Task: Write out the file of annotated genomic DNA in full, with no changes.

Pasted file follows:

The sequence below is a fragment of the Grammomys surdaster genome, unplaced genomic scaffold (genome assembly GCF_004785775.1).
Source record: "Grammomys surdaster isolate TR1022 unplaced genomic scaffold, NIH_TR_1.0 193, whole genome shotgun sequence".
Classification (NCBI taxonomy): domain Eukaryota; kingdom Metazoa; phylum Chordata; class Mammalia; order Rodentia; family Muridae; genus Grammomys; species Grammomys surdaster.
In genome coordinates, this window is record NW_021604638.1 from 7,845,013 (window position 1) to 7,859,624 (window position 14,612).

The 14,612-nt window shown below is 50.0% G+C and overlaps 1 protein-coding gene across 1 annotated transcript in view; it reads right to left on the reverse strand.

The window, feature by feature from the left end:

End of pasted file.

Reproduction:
The sequence below is a fragment of the Grammomys surdaster genome, unplaced genomic scaffold (genome assembly GCF_004785775.1).
Source record: "Grammomys surdaster isolate TR1022 unplaced genomic scaffold, NIH_TR_1.0 193, whole genome shotgun sequence".
Classification (NCBI taxonomy): domain Eukaryota; kingdom Metazoa; phylum Chordata; class Mammalia; order Rodentia; family Muridae; genus Grammomys; species Grammomys surdaster.
In genome coordinates, this window is record NW_021604638.1 from 7,845,013 (window position 1) to 7,859,624 (window position 14,612).

The 14,612-nt window shown below is 50.0% G+C and overlaps 1 protein-coding gene across 1 annotated transcript in view; it reads right to left on the reverse strand.

The window, feature by feature from the left end: